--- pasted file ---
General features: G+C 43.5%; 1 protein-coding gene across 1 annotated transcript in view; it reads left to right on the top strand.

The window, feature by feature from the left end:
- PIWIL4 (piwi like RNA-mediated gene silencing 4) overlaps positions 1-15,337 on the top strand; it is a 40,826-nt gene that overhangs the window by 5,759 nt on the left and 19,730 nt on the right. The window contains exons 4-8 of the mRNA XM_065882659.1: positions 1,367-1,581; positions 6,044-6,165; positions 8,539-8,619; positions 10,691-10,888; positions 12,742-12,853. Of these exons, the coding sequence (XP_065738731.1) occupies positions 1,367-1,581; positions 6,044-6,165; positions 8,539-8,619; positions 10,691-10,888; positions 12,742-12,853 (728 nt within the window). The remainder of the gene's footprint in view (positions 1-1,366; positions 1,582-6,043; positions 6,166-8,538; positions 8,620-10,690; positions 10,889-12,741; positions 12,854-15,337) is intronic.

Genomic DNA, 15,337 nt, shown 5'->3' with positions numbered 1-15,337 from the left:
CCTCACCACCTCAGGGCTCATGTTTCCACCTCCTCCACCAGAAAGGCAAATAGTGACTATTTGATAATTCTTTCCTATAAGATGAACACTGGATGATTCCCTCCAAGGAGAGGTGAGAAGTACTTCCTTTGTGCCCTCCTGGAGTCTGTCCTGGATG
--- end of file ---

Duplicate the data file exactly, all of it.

General features: G+C 43.5%; 1 protein-coding gene across 1 annotated transcript in view; it reads left to right on the top strand.

The window, feature by feature from the left end:
- PIWIL4 (piwi like RNA-mediated gene silencing 4) overlaps positions 1-15,337 on the top strand; it is a 40,826-nt gene that overhangs the window by 5,759 nt on the left and 19,730 nt on the right. The window contains exons 4-8 of the mRNA XM_065882659.1: positions 1,367-1,581; positions 6,044-6,165; positions 8,539-8,619; positions 10,691-10,888; positions 12,742-12,853. Of these exons, the coding sequence (XP_065738731.1) occupies positions 1,367-1,581; positions 6,044-6,165; positions 8,539-8,619; positions 10,691-10,888; positions 12,742-12,853 (728 nt within the window). The remainder of the gene's footprint in view (positions 1-1,366; positions 1,582-6,043; positions 6,166-8,538; positions 8,620-10,690; positions 10,889-12,741; positions 12,854-15,337) is intronic.

Genomic DNA, 15,337 nt, shown 5'->3' with positions numbered 1-15,337 from the left:
CCTCACCACCTCAGGGCTCATGTTTCCACCTCCTCCACCAGAAAGGCAAATAGTGACTATTTGATAATTCTTTCCTATAAGATGAACACTGGATGATTCCCTCCAAGGAGAGGTGAGAAGTACTTCCTTTGTGCCCTCCTGGAGTCTGTCCTGGATG